Michaele Simmering and Johannes Pauwen of Kalon Studios discuss how the company's "non-standard" approach has proven resilient to Covid-19 and explain how sustainability plays a part in its Rugosa collection in this interview for VDF's collaboration with Alcova.
The design studio said that it has had to evolve in a rapidly shifting manufacturing landscape. "We have focused on the future of the industry rather than on its immediate realities," Kalon Studios co-founders Simmering and Pauwen said in the interview.
"We employ suppliers and makers in local markets, sourcing high-quality natural materials and avoiding toxic chemicals and off-gassing."
Kalon Studios was launched in 2007, before the 2008 recession, which wiped out the traditional model of retail and forced the studio to make the digital experience as meaningful as a showroom.
"Our online aesthetic is pared-back to give space to the materials: the dominant colours and textures come from wood or textiles," Simmering and Pauwen explained.
The studio's new collection, Rugosa, came about after a conversation about the living room, which the designers saw as having lost its purpose. "We see the living room as a place for the mind," Simmering and Pauwen said. "Our challenge was to draw people into the room."
Just four materials, each one chosen to feel soft and inviting, were used for the Rugosa collection: sugar pine, Belgian linen, feather, and glass. The designers believe that people are beginning to apply the standards they have for food and beauty products to furniture.
"Now that we have all been spending more time indoors, we hope that we can start to think of the home as an ecosystem for a better life," Simmering and Pauwen said.
"We cherish the experience of exhibitions," the designers said. "But as strange as it feels to suddenly switch to online festivals, they do have certain advantages. Online releases give designers the flexibility to release work according to their own schedule."
Simmering and Pauwen joined Alcova for an interview about Kalon's work and its latest collection.
Alcova: What elements of your business model have proven resilient to COVID-19?
Kalon Studios: We started Kalon in 2007 and have learned a lot by surviving challenges like the 2008 financial crisis and a manufacturing crisis in 2015. Since the beginning, our approach has been non-standard in almost every way and over the years we’ve fine-tuned it. In COVID, the model has proven to be resilient. From the outset, we’ve taken a cautious approach to growth, prioritizing greater control and stability. We’ve focused heavily on diversification of product, sales channels, and production resources.
As a self-funded company, we are not beholden to investors with expectations of rapid growth and with diversified sales channels, we are not bound to galleries with exclusive rights and commission fees. We feel fortunate that our small studio was already prepared to work at a distance, and because our designs are made in smaller workshops and factories, most of our production has continued safely.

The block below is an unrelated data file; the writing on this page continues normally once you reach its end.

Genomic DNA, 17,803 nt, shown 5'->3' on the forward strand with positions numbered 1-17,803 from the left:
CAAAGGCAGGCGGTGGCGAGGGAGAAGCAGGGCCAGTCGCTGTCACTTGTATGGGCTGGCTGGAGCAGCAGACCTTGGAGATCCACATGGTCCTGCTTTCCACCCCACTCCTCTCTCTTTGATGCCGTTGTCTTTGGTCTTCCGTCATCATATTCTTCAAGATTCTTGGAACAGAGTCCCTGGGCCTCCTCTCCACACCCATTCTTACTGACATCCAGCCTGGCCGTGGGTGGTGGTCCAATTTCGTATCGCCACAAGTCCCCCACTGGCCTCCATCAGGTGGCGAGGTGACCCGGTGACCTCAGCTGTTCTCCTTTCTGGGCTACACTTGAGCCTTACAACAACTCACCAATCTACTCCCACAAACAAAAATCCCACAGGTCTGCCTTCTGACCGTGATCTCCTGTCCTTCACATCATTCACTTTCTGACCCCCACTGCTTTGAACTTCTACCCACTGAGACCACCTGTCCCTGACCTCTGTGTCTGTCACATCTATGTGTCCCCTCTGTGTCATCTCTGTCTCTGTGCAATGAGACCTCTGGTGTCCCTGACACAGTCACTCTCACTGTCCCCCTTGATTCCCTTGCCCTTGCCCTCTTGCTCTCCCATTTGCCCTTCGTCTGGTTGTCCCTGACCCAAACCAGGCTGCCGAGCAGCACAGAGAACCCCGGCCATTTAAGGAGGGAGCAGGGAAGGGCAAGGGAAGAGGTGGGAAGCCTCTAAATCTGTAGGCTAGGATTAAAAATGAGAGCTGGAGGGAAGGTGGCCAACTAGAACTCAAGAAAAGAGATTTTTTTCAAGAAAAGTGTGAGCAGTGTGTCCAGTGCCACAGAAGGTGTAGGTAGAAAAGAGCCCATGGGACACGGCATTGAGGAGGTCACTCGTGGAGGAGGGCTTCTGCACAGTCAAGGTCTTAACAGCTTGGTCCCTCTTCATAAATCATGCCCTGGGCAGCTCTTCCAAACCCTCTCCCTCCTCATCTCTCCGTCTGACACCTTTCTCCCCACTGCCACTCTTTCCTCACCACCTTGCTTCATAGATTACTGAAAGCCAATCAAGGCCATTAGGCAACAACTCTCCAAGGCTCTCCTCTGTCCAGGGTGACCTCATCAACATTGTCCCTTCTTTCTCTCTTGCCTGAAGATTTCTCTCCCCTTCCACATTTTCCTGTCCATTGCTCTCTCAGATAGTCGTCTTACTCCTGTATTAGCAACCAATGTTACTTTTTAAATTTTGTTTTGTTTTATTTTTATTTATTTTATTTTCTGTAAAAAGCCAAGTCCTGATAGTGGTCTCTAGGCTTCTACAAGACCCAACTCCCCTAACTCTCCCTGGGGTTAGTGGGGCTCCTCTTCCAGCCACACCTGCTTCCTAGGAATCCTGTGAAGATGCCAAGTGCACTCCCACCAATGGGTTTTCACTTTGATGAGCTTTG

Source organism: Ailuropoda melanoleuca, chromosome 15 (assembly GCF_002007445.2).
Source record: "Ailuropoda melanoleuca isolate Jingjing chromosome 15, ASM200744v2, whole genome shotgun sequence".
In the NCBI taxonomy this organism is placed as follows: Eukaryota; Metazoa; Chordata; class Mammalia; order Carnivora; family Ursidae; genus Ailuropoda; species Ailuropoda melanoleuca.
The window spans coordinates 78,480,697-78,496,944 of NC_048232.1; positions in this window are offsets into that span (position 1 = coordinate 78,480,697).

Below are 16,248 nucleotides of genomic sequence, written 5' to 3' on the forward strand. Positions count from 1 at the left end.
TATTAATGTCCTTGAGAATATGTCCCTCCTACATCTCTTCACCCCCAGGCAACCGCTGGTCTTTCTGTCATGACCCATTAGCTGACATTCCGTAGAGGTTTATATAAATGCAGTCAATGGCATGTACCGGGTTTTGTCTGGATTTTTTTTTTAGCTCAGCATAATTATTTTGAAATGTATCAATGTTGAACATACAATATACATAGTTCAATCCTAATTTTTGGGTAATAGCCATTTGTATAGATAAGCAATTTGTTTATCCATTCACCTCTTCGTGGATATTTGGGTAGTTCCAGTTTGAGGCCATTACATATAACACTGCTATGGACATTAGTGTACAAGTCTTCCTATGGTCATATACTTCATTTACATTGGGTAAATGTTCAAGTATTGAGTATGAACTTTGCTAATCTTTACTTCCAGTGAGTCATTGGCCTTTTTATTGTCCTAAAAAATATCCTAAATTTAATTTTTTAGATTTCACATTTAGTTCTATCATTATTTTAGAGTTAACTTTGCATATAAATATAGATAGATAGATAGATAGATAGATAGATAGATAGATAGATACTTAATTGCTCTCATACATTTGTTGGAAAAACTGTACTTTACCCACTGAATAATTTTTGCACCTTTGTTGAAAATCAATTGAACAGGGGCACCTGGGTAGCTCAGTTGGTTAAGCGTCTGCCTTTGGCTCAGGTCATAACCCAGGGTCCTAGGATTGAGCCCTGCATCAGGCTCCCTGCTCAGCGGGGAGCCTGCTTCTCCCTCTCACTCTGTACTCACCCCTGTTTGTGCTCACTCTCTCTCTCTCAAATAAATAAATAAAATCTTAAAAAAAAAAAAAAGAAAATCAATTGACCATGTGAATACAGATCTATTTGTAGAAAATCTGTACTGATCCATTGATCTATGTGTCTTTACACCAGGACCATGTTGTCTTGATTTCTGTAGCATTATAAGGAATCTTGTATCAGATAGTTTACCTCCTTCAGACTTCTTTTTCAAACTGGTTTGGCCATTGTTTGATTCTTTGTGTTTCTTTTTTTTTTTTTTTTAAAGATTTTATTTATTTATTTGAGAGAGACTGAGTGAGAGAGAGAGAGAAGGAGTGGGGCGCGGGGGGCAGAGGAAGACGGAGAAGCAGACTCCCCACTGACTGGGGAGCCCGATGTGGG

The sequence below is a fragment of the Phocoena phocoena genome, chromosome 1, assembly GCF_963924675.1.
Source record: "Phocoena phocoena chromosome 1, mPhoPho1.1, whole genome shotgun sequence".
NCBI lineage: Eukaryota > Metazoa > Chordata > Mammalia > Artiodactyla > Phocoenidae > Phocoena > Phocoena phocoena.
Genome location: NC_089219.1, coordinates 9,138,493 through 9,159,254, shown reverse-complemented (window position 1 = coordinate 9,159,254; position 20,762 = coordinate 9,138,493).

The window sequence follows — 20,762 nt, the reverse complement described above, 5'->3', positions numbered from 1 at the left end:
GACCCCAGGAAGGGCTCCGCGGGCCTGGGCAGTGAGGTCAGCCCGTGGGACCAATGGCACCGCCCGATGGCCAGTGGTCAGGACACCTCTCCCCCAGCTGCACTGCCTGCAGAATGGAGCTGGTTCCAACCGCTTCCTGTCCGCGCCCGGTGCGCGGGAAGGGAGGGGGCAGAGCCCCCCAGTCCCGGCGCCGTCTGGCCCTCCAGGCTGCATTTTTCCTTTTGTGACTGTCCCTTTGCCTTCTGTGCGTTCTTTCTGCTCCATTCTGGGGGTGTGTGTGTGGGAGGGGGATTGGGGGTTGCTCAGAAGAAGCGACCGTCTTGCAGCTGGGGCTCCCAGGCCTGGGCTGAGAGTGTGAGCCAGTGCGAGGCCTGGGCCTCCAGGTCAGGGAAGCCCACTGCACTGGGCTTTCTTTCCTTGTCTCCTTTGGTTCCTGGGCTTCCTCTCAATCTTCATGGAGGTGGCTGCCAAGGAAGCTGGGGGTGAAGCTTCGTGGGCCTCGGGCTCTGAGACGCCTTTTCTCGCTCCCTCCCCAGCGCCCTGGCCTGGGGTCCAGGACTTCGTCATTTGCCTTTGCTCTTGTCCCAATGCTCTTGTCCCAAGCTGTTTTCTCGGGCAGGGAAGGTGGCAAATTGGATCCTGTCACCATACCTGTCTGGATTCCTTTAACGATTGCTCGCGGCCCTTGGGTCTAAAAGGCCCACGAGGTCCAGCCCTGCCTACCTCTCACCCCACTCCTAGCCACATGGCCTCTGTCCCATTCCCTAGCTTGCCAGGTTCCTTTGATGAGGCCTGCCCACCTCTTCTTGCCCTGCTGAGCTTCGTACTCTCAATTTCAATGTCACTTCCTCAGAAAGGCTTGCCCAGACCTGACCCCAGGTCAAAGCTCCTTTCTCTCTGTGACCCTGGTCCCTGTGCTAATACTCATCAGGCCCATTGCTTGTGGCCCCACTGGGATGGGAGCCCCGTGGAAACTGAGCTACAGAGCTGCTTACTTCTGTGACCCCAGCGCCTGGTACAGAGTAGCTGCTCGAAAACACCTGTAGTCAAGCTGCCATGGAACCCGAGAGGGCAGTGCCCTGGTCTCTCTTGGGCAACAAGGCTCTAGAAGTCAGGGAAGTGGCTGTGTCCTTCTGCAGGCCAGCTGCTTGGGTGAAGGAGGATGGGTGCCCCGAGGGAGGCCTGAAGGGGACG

We strive to maintain a dynamic set-up that can scale up or down quickly, while minimising overhead and risk. We don’t build what we know we cannot sell. We don’t generate large amounts of inventory that we would be forced to sell at a loss. We don’t rely on a single supplier for a majority of our production, because it would leave us vulnerable to the whims of that vendor.
We have had to evolve in a rapidly shifting manufacturing landscape: in the past decade, the U.S. has lost most its wood working factories, and the few remaining are dedicating their resources to servicing huge companies. In order to survive, we have focused on the future of the industry rather than on its immediate realities. We employ suppliers and makers in local markets, sourcing high-quality natural materials and avoiding toxic chemicals and off-gassing. We believe in an expansive notion of sustainability that is not just ecological, but economic and social—a belief that is crucial to the longevity of any design business.
Alcova: How did you develop your online strategy?
Kalon Studios: Many designers begin with concept pieces and exhibitions, and overtime move into showrooms and then eventually into production. We did the opposite. The 2008 recession wiped out the traditional model for us: we faced a steep learning curve that did not leave endless room for free creative experimentation, but forced us to focus on developing our online presence and sales channels. Our immediate challenge was to make the digital experience as meaningful as a showroom. Over the last decade, as digital graphics and web design advanced, we’ve steadily improved our ability to communicate the quality and details of our furniture through the screen.